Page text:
"I am the vine, you are the branches."
St. John 15:5
The emperor Decius, enemy of Christians, had defeated the king of Persia and become master of several countries over which he reigned. He had already condemned to torture and death Saint Polychrome, with five members of his clergy. Saint Abdon and Saint Sennen, illustrious Persian dignitaries of the third century whom the king of Persia had highly honored, were secretly Christian; it was they who had taken up the body of the martyred bishop, which had been cast contemptuously before a temple of Saturn, to bury it at night, with honor. The two royal officials, now fallen under the domination of Rome, were grieved to witness the emperor's cruelty towards the faithful, and believed it their duty to make known their love for Jesus Christ; thus, without fear of their new sovereign, they undertook by all possible means to spread and fortify the faith, to encourage the confessors and bury the martyrs.
Decius, learning of their dedication, was extremely irritated. He sent for the two brothers to appear before his tribunal, and attempted to win them over to sacrifice to the gods, by appealing to his recent victory as a sign of their favor. The Saints replied, however, that this victory was not at all a proof of such power, since the unique true God, Creator of heaven and earth with His Son, Jesus Christ, gives victory to some and defeat to others, for reasons hidden in the designs of His providence. They said they could never adore any but Him, and Decius imprisoned them. Soon afterwards, when he learned of the death of the viceroy he had left to govern in his place at Rome, he returned to Rome and took his two captives with him to serve as splendid trophies of his Persian victory. In effect, these magistrates were wearing jewels and rich fabrics under their chains.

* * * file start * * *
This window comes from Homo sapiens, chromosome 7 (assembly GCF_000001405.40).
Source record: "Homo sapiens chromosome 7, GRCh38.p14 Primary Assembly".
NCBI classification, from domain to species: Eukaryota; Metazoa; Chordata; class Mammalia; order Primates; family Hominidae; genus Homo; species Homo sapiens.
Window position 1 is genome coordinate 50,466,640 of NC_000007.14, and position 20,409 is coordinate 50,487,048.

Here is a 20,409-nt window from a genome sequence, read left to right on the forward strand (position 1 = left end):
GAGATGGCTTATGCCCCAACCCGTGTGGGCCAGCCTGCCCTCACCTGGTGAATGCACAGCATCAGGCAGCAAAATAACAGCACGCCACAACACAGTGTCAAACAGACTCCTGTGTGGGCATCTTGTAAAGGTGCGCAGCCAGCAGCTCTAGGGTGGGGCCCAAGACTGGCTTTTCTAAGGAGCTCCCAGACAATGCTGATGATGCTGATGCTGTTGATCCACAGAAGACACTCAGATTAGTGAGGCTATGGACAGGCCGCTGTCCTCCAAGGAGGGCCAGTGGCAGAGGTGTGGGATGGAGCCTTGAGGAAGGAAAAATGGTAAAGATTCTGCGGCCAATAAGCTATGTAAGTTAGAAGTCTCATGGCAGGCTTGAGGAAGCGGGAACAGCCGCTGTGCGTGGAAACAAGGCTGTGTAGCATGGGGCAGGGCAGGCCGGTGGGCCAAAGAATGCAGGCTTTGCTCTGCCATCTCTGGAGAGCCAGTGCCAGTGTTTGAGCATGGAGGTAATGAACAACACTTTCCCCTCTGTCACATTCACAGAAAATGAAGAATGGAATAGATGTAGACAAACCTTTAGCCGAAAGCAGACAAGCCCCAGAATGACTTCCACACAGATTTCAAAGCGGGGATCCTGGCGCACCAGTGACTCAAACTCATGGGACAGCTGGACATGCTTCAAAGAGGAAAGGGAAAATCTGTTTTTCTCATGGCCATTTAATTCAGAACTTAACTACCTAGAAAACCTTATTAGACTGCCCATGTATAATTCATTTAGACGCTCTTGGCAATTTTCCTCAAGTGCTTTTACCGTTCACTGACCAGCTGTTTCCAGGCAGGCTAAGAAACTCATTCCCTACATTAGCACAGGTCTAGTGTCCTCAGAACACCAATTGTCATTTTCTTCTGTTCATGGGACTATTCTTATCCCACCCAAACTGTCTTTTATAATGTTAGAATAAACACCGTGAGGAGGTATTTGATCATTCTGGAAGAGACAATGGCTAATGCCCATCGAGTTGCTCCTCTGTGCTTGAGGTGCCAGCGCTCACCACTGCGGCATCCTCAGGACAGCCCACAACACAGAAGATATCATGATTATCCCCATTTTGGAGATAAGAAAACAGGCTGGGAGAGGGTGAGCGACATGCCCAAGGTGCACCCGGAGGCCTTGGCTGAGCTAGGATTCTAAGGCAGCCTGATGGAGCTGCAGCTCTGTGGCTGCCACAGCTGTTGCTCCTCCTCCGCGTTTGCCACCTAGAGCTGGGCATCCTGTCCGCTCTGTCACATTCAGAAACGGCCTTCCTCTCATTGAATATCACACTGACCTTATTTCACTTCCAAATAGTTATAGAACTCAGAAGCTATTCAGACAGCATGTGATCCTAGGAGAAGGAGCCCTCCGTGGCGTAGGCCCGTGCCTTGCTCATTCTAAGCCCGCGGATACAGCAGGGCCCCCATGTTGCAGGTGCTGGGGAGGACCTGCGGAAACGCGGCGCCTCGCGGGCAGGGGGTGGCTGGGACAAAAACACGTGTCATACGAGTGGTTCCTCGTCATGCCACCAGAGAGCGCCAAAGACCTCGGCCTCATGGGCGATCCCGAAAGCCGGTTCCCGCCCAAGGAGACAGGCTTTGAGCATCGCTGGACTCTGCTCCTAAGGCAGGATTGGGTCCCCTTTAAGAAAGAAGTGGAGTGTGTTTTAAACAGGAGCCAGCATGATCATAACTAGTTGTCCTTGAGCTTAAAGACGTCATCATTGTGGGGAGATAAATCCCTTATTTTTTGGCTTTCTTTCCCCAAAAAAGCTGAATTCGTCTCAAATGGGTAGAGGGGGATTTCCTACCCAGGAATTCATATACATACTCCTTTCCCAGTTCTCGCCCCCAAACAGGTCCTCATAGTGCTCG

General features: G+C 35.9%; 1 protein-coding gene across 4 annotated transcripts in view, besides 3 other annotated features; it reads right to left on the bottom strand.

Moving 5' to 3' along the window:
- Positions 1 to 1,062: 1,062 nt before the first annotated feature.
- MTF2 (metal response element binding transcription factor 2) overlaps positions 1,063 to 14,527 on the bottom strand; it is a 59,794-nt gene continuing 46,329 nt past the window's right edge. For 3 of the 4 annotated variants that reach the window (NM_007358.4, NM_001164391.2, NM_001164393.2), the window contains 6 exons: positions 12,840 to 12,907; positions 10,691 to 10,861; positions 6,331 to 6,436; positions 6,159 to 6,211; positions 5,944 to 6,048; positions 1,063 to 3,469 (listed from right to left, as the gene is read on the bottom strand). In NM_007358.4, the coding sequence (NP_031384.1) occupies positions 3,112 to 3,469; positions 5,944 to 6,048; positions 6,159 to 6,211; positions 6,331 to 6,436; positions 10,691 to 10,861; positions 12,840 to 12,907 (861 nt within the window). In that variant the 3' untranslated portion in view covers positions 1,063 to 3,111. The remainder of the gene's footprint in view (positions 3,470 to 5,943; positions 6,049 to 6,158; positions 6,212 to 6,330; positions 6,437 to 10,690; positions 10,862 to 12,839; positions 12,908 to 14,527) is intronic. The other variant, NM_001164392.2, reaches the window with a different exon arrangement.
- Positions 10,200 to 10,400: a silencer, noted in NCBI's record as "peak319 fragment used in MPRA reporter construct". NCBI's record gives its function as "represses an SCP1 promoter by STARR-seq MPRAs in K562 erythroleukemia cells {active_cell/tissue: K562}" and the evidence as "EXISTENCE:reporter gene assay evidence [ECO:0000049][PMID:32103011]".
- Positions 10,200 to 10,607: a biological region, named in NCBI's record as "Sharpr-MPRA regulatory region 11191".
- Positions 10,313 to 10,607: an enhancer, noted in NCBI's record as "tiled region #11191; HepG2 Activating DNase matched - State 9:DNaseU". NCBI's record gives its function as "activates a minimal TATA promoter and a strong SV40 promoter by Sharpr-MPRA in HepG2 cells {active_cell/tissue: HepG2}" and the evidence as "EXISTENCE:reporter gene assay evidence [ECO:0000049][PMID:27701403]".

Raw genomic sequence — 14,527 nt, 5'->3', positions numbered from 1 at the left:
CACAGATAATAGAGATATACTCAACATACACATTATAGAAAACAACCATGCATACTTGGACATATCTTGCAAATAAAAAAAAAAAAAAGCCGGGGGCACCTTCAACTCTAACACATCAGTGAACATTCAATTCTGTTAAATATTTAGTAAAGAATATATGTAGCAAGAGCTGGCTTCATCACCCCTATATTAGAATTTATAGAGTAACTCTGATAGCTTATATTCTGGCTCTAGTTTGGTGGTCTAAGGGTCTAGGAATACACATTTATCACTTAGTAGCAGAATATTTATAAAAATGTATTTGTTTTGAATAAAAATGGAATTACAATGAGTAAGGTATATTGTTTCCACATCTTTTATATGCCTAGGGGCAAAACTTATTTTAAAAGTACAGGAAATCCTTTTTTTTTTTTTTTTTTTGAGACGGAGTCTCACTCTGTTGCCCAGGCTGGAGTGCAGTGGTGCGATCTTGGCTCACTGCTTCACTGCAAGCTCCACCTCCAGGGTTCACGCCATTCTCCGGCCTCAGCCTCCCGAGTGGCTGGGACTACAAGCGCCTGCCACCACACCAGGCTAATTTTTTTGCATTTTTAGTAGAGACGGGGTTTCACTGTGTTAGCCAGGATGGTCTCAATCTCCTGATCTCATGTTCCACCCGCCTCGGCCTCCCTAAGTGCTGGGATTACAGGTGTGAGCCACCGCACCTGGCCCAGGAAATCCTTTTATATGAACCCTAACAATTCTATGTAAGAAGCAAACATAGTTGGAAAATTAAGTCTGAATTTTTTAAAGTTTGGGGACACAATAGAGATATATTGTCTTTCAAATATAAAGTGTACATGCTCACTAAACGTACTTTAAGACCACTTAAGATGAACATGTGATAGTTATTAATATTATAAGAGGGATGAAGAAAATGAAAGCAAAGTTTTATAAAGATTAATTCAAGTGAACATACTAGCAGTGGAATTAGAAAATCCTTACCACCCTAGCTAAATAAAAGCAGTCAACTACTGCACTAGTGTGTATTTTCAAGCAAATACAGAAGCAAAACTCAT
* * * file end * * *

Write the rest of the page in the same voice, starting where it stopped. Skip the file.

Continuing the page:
He arraigned them before the Senate, in whose presence they again testified to the divinity of Christ, saying they could adore no other. The next day they were flogged in the amphitheater; then two lions and four bears were released to devour them. But the beasts lay down at their feet and became their guardians, and no one dared approach for a time. Finally the prefect sent out gladiators to slay them with the sword, which with the permission of God was done. Their bodies remained three days without burial, but a subdeacon, who afterwards wrote their history, took them up and buried them on his own terrain.
Under Constantine the Great, their tombs were discovered by divine revelation and their relics reburied in the Pontian cemetery, which afterwards was called by their names. We see them in a picture of the catacombs, crowned by Our Lord Himself. Their glorious martyrdom occurred in the year 254.
Les Petits Bollandistes: Vies des Saints, by Msgr. Paul Guérin (Bloud et Barral: Paris, 1882), Vol. 9